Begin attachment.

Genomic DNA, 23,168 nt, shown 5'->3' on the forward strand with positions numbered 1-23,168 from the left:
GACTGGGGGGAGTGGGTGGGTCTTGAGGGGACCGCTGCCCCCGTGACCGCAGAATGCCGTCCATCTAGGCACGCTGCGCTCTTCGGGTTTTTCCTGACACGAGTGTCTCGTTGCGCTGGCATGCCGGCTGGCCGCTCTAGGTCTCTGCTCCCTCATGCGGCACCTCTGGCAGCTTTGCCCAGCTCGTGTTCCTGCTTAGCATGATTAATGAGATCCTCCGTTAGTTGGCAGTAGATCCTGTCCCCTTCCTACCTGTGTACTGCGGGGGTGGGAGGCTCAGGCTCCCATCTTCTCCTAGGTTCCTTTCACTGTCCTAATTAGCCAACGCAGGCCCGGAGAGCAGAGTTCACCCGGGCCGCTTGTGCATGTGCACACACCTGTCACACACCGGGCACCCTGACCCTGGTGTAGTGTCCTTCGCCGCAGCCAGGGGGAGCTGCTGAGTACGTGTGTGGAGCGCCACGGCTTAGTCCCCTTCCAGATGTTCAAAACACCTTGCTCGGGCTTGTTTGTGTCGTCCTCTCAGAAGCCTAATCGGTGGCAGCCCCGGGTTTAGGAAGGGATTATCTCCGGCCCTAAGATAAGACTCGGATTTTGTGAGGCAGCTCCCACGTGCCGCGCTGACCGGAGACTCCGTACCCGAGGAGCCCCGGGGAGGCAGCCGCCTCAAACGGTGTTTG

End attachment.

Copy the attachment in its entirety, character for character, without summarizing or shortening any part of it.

Genomic DNA, 23,168 nt, shown 5'->3' on the forward strand with positions numbered 1-23,168 from the left:
GACTGGGGGGAGTGGGTGGGTCTTGAGGGGACCGCTGCCCCCGTGACCGCAGAATGCCGTCCATCTAGGCACGCTGCGCTCTTCGGGTTTTTCCTGACACGAGTGTCTCGTTGCGCTGGCATGCCGGCTGGCCGCTCTAGGTCTCTGCTCCCTCATGCGGCACCTCTGGCAGCTTTGCCCAGCTCGTGTTCCTGCTTAGCATGATTAATGAGATCCTCCGTTAGTTGGCAGTAGATCCTGTCCCCTTCCTACCTGTGTACTGCGGGGGTGGGAGGCTCAGGCTCCCATCTTCTCCTAGGTTCCTTTCACTGTCCTAATTAGCCAACGCAGGCCCGGAGAGCAGAGTTCACCCGGGCCGCTTGTGCATGTGCACACACCTGTCACACACCGGGCACCCTGACCCTGGTGTAGTGTCCTTCGCCGCAGCCAGGGGGAGCTGCTGAGTACGTGTGTGGAGCGCCACGGCTTAGTCCCCTTCCAGATGTTCAAAACACCTTGCTCGGGCTTGTTTGTGTCGTCCTCTCAGAAGCCTAATCGGTGGCAGCCCCGGGTTTAGGAAGGGATTATCTCCGGCCCTAAGATAAGACTCGGATTTTGTGAGGCAGCTCCCACGTGCCGCGCTGACCGGAGACTCCGTACCCGAGGAGCCCCGGGGAGGCAGCCGCCTCAAACGGTGTTTG